1952 Helms All-American 1954 NAIA All-American Two-time NAIA Championship Most Valuable Player 1952, 1953 Won 1952 and 1953 NAIA Championship (27-5; 24-4) NAIA All-Time All-Tournament Team in 1971 1954 All-MIAA first team Selected to the NAIA 50th and 75th Anniversary All-Tournament teams 1,000 points (9.4) His four-year record 84-25 NAIA Basketball Hall of Fame inductee

 

Jeff Covington, Youngstown State

 

1978 Basketball Weekly College Division Player of the Year Three-time NABC Division II All-American 1976 (third team); 1977 (first); 1978 (second) 1977 Associate Press Little All-American second team First in scoring - 2,424 (22.9) Second in career rebounds - 1,381 (13.0) Eighth All-time NCAA Division II rebounds - 1,381 Youngstown State Athletic Hall of Fame inductee, jersey number 55 was retired into the YSU Athletic Hall of Fame. Played in the Pizza Hunt Classic College All Star Game. 

 

 

Antonio Garcia, Kentucky Wesleyan 

 

1999 Consensus NCAA Division II Player of the Year 1998, 1999 Consensus first-team All-American Two-time NCAA Division II Rebounding Champion 1998, 1999 Two-time CBS Sports/Chevrolet NCAA Championship Player of the Game 1998, 1999 Two-time NCAA Championship Most Outstanding Player 1998, 1999 Two-time Great Lakes Valley Conference Player of the Year 1998, 1999 Won 1999 NCAA Championship (35-2) Two-time All-Great Lakes Valley Conference first-team 1998, 1999 1999 NABC East-West All-Star participant First in career field goal percentage - .609 First in career rebound average – 14.2; third in career rebounds – 997 Member of Kentucky Wesleyan All-Century Team

 

Horace Jenkins, William Paterson

 

Two-time NABC Division III Player of the Year 2000, 2001 Two-time NABC Division III All-American first team 2000, 2001 Two-time D3.com All-American 2000 (second team); 2001 (first) 2001 Basketball Times Division III Player of the Year Three-time New Jersey Athletic Conference Player of the Year 1999, 2000, 2001 First in career scoring – 1,940 (23.7) Ranked third nationally in scoring 27.1 (841 points) and steals with 120 in 2001.

 

Duane Klueh, Indiana State

 

1948 Helms Foundation National Player of the Year

1948 Helms Foundation All-American

1948 NAIB* Championship All-Tournament Most Valuable Player (* now NAIA)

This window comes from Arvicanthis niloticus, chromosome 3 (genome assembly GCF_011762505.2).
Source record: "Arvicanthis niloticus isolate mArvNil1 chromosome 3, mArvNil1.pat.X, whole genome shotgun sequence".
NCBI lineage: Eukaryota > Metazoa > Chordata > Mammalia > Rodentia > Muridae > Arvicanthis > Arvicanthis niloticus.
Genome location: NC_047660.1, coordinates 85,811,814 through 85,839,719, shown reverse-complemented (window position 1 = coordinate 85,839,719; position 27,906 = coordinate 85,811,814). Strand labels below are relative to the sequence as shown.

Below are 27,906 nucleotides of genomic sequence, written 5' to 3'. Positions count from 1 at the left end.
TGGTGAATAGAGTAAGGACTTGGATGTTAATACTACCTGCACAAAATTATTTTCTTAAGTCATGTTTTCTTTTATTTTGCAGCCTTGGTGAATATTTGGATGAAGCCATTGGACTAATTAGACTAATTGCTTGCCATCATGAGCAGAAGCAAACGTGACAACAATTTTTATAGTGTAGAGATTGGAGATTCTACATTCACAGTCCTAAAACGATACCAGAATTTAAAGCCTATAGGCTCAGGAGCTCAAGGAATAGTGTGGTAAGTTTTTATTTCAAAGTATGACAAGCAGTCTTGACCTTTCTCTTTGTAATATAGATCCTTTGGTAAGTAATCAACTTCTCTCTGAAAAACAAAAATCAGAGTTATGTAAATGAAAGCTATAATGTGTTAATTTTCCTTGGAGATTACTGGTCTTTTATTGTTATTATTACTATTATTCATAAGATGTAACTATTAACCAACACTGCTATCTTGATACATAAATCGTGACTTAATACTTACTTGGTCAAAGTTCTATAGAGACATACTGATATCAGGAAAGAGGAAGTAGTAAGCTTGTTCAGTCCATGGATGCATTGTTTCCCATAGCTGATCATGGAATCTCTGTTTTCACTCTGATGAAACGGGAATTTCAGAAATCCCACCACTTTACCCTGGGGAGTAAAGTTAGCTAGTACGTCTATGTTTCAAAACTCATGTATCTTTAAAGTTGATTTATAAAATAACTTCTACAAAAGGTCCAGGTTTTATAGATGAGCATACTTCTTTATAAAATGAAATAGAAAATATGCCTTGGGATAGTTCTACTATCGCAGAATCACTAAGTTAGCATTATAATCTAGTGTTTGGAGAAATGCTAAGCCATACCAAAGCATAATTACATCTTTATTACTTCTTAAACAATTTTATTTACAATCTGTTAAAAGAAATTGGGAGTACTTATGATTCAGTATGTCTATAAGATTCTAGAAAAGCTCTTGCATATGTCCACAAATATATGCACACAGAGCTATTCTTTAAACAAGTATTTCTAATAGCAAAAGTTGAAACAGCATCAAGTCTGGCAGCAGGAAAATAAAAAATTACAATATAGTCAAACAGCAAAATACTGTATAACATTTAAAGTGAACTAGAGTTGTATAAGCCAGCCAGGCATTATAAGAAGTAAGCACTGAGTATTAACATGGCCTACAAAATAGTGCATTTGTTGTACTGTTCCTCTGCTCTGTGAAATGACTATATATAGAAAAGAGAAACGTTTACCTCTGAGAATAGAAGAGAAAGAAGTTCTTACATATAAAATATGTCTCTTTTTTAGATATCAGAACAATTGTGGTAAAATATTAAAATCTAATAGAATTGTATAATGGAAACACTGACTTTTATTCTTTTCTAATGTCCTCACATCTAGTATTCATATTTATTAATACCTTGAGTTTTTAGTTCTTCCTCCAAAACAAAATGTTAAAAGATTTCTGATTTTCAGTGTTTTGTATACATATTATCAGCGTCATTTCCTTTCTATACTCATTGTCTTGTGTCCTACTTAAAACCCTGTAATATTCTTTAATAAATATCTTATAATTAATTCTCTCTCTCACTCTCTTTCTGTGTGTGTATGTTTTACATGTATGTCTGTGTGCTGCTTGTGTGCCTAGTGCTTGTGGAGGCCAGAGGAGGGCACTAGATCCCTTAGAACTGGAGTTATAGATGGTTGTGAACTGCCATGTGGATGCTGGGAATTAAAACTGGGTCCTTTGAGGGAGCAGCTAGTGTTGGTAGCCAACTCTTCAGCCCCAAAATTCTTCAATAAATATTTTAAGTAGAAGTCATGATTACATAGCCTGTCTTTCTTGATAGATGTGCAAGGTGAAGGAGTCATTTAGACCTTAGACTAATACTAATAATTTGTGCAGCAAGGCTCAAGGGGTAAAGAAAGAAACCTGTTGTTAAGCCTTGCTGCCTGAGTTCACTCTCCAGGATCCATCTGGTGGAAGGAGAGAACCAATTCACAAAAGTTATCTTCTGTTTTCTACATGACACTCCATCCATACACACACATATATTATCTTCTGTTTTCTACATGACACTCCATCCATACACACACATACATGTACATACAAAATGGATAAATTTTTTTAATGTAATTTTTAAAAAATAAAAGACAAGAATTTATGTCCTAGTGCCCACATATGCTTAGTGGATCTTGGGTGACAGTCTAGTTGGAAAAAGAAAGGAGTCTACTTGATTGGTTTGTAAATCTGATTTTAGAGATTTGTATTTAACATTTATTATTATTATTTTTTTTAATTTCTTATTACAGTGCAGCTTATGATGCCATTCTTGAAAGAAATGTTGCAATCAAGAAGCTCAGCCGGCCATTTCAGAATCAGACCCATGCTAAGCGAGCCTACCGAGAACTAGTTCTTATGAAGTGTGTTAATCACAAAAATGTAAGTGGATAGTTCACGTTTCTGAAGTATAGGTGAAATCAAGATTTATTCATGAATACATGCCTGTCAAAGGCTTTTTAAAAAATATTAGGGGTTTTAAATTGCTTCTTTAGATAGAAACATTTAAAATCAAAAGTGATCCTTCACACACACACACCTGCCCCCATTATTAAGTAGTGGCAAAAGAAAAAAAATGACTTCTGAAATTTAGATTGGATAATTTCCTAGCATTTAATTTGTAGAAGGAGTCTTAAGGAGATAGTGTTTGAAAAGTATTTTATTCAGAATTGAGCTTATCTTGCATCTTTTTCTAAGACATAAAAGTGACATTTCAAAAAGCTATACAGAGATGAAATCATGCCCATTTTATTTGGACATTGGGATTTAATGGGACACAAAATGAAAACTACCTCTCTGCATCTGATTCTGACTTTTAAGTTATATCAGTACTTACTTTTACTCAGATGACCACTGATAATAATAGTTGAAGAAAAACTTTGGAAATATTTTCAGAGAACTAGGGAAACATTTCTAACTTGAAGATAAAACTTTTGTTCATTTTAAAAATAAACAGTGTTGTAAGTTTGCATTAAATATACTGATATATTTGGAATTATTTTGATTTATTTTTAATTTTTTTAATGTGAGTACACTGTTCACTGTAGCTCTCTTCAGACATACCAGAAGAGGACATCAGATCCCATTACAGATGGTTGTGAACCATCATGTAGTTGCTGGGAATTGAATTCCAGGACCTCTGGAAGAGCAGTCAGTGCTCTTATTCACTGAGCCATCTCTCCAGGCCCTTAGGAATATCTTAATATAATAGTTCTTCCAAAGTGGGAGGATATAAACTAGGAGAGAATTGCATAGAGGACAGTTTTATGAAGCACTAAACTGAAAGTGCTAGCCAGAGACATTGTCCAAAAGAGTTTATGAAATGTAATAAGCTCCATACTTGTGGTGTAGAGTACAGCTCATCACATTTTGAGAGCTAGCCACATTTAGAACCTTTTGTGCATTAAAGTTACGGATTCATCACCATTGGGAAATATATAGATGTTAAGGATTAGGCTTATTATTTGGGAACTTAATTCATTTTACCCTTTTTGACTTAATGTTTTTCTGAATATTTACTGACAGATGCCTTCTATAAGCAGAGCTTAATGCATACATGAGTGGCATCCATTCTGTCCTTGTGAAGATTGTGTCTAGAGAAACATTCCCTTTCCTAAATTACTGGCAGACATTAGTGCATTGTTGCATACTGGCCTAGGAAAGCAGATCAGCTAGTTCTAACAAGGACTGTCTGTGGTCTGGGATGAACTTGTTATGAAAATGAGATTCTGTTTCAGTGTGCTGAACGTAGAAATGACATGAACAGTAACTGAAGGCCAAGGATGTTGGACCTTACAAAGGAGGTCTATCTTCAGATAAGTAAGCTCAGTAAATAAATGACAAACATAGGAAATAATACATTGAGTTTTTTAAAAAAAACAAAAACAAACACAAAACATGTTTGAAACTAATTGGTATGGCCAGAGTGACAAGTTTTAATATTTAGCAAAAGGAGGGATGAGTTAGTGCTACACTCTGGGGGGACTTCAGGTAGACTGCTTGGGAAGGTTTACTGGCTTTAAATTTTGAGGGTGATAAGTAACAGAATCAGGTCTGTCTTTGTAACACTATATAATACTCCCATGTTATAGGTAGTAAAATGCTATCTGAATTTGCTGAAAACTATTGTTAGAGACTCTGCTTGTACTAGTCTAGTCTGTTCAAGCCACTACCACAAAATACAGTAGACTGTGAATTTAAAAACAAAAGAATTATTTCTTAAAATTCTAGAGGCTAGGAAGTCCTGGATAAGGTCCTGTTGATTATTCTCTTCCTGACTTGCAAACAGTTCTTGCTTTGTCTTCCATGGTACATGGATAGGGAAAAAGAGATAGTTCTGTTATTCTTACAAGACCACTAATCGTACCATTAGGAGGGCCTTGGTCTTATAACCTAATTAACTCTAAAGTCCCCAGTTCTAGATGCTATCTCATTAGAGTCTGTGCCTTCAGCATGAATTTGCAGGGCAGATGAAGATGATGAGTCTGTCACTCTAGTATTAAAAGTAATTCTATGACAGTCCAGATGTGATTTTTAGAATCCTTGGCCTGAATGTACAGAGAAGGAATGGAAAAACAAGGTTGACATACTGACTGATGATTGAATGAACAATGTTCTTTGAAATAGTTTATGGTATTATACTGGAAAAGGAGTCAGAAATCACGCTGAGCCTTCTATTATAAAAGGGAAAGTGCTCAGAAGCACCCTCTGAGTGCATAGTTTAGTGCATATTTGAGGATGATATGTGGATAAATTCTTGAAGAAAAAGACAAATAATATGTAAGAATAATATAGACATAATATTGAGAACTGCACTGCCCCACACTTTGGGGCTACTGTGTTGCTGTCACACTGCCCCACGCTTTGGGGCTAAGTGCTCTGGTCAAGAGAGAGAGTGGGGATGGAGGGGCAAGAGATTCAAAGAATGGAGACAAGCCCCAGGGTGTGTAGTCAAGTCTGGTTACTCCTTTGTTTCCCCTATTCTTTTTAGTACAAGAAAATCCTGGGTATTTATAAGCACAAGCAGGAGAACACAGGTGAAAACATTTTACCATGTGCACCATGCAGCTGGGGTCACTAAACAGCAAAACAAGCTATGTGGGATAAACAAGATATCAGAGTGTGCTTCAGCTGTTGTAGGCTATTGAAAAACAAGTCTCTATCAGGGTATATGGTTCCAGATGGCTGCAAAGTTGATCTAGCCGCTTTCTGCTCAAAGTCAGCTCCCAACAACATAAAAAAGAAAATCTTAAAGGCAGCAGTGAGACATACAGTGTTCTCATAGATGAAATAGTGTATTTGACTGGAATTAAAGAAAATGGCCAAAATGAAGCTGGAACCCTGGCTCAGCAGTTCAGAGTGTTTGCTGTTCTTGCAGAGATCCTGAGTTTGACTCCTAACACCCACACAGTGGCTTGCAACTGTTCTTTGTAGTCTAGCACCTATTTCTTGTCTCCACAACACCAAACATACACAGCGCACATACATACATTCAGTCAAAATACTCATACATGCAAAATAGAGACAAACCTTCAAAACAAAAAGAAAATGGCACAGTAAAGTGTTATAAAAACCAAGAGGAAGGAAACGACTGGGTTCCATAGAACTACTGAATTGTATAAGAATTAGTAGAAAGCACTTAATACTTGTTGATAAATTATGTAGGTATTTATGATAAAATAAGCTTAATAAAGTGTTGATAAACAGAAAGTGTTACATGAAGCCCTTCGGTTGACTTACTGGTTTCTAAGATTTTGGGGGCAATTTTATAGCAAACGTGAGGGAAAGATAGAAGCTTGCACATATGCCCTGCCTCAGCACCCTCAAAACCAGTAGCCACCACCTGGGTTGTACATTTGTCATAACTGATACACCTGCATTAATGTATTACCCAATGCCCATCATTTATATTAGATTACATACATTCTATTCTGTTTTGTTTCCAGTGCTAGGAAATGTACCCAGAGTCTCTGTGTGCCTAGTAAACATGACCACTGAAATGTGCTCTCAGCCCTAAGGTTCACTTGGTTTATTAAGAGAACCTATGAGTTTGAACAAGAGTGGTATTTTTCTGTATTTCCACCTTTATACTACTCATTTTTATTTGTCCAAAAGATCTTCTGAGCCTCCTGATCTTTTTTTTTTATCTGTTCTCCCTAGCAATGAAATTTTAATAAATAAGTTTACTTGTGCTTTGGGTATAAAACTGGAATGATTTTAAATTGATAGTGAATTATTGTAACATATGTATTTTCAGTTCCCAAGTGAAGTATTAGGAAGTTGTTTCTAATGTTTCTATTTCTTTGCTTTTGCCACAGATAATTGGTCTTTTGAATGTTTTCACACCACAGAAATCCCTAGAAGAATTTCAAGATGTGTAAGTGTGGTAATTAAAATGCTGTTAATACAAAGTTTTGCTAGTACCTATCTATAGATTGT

1948 NAIB Championship Runner-up (27-7); 1949 NAIB Championship fourth place (24-8)

11th in career scoring – 1432 (15.7)

His three-year record 68-33 [1947 (17-8), 1948 (27-7), 1949 (24-8)]

Coached by John Wooden in 1947, 1948

Indiana State Athletic Hall of Fame inductee

NAIA Basketball Hall of Fame inductee

Jersey number 54 retired

 

Milton “Milky” Phelps, San Diego State

 

First player ever to use the one hand set-shot at the NAIB Tournament. Three-time NAIB All-Tournament Team 1939, 1940, 1941. Won 1941 NAIB Championship (24-7).  Led the Aztecs to three consecutive NAIB National Championship games, winning the National Championship in 1941 (finishing 24-7), and becoming the first big star of the NAIB Tournament.  He was the first First Team All American in San Diego State history.  Scored 1,043 points.  Inducted into the San Diego State Hall of Fame in 1988.

 

Ralph Tally, Norfolk State

 

1987 NABC Division II Player of the Year 1987 NABC Division II All-American first team Three-time Central Intercollegiate Athletic Association (CIAA) Player of the Year 1985, 1986, 1987 Three-time CIAA Tournament Most Valuable Player 1984, 1985, 1986 First in career scoring - 2,575 (21.3); steals – 314 (2.6)

 

Ken Anderson, Wisconsin Eau Claire

Anderson was the coach for 27 years with a career record 631-152. He won 14 conference titles, played in the NAIA tournament 15 times, advanced to the Elite Eight eight times and made two trips to the NAIA Championship game. His winning percentage of 80.6 is one of the best in college basketball history. Anderson was the Gold Medal coach of the USA team at the World University games in Mexico City. The NAIA inducted him into their hall of Fame in 1990. The basketball court at his former school is known as Ken Anderson Court.